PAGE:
Author Topic: Error of Approximation in Case of Definite Integrals  (Read 2850 times)

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Error of Approximation in Case of Definite Integrals
« on: April 23, 2011, 10:45:07 am »
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Author : Rajesh Kumar Sinha, Satya Narayan Mahto, Dhananjay Sharan
International Journal of Scientific & Engineering Research, IJSER - Volume 2, Issue 4, April-2011
ISSN 2229-5518
Download Full Paper - http://www.ijser.org/onlineResearchPaperViewer.aspx?Error_of_Approximation_in_Case_of_Definite_Integrals.pdf

Abstract— This paper proposes a method for computation of error of approximation involved in case of evaluation of integrals of single variable. The error associated with a quadrature rule provides information with a difference of approximation. In numerical integration, approximation of any function is done through polynomial of suitable degree but shows a difference in their integration integrated over some interval. Such difference is error of approximation. Sometime, it is difficult to evaluate the integral by analytical methods Numerical Integration or Numerical Quadrature can be an alternative approach to solve such problems. As in other numerical techniques, it often results in approximate solution. The Integration can be performed on a continuous function on set of data.

Index Terms— Quadrature rule, Simpsons rule, Chebyshev polynomials, approximation, interpolation, error.

INTRODUCTION                                                                   
TO evaluate the definite integral of a function that has no explicit antiderivative of whose antiderivative is not easy to obtain; the basic method involved in approximating is numerical quadrature .

i.e Formula  ( Download Full paper for formula )

The methodolo-gy for computing the antiderivative at a given point, the polynomial   approximating the function   generally oscillates about the function. This means that if   over estimates the function   in one interval then it would underestimate it in the next interval [5]. As a result, while the area is overestimated in one interval, it may be underestimated in the next interval so that the overall effect of error in the two intervals will be equal to the sum of their moduli, instead the effect of the error in one interval will be neutralized to some extent by the error is the next interval. Therefore, the estimated error in an integration formula may be unrealistically too high. In view to above discussed facts, the paper would reveal types of approximation following the condition ‘best’ approximation for a given function, concentrating mainly on polynomial approximation. For approximation, there is considered a polynomial of first degree such as   a good approximation to a given function for the interval (a, b).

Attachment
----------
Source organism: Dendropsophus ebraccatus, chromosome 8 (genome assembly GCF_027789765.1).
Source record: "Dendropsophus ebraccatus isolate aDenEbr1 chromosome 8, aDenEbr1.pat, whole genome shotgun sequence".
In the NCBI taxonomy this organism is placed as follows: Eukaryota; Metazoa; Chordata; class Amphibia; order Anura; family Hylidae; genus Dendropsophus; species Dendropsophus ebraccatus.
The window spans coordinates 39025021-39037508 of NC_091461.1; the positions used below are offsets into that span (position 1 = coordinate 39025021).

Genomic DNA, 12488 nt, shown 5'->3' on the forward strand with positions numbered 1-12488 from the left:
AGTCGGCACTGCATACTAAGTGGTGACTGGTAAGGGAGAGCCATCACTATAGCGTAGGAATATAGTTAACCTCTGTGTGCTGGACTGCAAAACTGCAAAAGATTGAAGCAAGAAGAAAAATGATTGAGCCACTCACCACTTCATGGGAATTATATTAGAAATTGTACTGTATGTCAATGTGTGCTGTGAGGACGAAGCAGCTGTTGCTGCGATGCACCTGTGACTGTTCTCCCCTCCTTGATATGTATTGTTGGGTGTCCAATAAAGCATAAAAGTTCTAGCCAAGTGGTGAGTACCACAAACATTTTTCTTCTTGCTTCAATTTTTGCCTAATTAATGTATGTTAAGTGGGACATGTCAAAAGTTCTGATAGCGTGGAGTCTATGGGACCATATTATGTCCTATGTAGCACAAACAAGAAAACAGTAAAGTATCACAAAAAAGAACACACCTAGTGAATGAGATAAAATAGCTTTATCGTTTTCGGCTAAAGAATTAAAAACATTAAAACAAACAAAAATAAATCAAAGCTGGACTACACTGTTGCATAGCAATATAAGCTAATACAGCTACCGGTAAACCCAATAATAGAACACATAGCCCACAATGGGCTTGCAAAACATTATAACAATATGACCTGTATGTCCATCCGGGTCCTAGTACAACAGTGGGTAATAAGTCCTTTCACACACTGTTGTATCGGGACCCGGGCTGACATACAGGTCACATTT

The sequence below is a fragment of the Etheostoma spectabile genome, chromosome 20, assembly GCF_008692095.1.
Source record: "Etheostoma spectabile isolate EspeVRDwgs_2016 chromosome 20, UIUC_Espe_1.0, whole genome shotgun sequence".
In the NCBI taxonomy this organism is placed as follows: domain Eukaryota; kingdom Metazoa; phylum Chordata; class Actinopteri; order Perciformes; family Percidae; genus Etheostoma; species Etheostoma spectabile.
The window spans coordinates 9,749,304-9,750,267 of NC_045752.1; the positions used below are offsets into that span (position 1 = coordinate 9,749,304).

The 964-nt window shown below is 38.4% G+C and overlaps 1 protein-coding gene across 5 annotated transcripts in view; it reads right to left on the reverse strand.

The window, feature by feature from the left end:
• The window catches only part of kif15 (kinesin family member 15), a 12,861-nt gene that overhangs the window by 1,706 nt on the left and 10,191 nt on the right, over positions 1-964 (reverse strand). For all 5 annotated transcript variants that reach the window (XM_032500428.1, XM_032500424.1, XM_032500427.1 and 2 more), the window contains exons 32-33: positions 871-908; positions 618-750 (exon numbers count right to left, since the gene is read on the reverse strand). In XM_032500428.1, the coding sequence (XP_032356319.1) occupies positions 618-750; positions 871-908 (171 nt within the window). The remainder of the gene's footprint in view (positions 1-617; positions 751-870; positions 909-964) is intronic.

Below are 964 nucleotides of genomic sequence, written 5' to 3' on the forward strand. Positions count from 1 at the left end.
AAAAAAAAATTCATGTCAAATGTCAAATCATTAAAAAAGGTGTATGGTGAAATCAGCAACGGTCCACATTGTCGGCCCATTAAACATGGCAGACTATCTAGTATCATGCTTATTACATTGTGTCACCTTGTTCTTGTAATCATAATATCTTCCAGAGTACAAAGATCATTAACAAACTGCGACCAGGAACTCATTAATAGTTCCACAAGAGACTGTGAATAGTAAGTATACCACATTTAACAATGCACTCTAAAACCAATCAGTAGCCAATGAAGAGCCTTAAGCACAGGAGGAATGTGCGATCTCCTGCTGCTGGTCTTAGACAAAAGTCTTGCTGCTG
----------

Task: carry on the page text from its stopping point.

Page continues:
2    PROPOSED METHOD
2.1 Reflection on Approximation
This section cover types of approximation following the condition ‘best’ approximation for a given func-tion, concentrating mainly on polynomial approxima-tion. In this for approximation, there is considered a polynomial of first degree such as ; a good approximation to a given continuous function for the interval (0, 1).
Under the assumption of given concept two following statements may be considered as,
The Taylor polynomial at   (assuming  ex-ists)

                                                                (2)  ( For equation download full paper )

The interpolating polynomial constructed at   and .

                                                    (3) ( For equation download full paper )

A justification may be laid that a Taylor or interpolat-ing polynomial constructed at some other point would be more suitable. However, these approximations are designed to initiate the behavior of f at only one or two points.
Since, the polynomial of first degree in x as shown above   follows a good approximation to f throughout the interval (0,1). Now, for values of   and  , the required mathematical exists such as   is minimized over all choices of two values   and  . This expression is said as mini-max (or Chebyshev) approximation. Instead of mini-mizing the minimum error between the (continuous) function   and the approximating straight-line, the process of maximizing ‘sum’ of the moduli of the er-rors may be undertaken.
For values of   and  ,   is mini-mized that is called a base   approximation. It should be noted that the   approximation provides equal weight to all the errors, while the minimax approximation approximate in the error of largest modulus. Again, stressing on other approximation which in a sense, lies between the extremes of   and minimax approximation. Also, for a fixed value of , two values   and   are formed so that   is minimized and therefore would be suggested as best   approxi-mation. The above maximized expression followed that due to the presence of the   power, the error of largest modulus tends to dominate as p increases with f continuous. It can be shown that, as   the best   approximation tends to the minimax approximation which is therefore sometimes called the best   approximation.
Thus the   approximations consist of a spectrum ranging from the   to the minimax approximations. Further, for ,   approximation, is the only commonly used and is better known as the best square approximation.

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